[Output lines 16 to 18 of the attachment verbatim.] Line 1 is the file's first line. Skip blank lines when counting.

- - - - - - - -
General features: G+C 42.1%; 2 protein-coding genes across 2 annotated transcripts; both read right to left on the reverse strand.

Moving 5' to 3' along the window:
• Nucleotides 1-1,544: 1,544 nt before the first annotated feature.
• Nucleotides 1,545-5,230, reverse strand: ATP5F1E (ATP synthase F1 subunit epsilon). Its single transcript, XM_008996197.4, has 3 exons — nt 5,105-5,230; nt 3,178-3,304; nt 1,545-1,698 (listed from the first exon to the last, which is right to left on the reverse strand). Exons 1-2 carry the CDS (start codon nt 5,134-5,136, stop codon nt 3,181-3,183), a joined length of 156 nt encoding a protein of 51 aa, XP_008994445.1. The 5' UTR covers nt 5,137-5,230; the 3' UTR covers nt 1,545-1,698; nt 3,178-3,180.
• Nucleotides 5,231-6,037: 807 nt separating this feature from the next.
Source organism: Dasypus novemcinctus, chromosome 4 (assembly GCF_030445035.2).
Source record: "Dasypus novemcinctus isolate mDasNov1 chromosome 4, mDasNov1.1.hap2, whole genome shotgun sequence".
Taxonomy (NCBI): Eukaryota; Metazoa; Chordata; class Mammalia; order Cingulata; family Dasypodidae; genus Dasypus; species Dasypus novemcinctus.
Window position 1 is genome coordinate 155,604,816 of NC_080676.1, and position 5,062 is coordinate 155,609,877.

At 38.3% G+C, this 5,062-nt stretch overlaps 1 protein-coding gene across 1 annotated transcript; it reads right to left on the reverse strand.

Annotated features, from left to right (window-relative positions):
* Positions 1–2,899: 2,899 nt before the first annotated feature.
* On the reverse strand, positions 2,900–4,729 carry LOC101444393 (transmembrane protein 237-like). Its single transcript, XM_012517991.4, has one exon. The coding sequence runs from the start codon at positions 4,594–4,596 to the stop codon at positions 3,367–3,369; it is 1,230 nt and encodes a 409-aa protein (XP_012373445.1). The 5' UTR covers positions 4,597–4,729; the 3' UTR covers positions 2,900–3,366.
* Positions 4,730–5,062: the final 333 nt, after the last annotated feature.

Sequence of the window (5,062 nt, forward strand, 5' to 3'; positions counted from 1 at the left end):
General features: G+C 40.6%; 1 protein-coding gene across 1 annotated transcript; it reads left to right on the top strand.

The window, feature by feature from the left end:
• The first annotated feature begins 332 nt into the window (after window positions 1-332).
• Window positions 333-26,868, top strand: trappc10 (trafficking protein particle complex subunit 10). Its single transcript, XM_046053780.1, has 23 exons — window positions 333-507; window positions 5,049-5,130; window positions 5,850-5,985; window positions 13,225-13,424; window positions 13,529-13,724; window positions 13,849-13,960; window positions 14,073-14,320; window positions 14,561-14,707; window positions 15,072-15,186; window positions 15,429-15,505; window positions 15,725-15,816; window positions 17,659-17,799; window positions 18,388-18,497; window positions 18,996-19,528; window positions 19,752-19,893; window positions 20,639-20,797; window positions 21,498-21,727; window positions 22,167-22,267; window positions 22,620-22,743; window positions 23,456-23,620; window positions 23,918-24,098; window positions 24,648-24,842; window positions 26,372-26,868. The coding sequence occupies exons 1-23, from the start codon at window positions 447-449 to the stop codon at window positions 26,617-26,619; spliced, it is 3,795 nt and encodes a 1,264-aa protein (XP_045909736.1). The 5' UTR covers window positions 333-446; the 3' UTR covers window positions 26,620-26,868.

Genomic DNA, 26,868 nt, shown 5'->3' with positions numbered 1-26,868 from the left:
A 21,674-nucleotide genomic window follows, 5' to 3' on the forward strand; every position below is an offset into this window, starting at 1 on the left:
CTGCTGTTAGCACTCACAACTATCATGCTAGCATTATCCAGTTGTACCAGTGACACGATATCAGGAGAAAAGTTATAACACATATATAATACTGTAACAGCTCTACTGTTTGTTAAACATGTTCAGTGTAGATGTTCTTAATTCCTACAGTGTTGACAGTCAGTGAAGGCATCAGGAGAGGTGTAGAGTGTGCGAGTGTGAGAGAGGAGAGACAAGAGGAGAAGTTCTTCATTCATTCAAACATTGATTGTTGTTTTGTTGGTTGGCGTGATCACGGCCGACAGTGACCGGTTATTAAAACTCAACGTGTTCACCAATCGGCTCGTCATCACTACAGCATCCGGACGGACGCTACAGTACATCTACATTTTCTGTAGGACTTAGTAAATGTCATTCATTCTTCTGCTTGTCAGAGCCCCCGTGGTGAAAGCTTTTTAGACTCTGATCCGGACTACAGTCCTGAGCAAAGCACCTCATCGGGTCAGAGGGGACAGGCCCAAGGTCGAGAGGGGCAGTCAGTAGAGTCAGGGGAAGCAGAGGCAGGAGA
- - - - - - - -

General features: G+C 40.6%; 1 protein-coding gene across 1 annotated transcript; it reads left to right on the top strand.

The window, feature by feature from the left end:
• The first annotated feature begins 332 nt into the window (after window positions 1-332).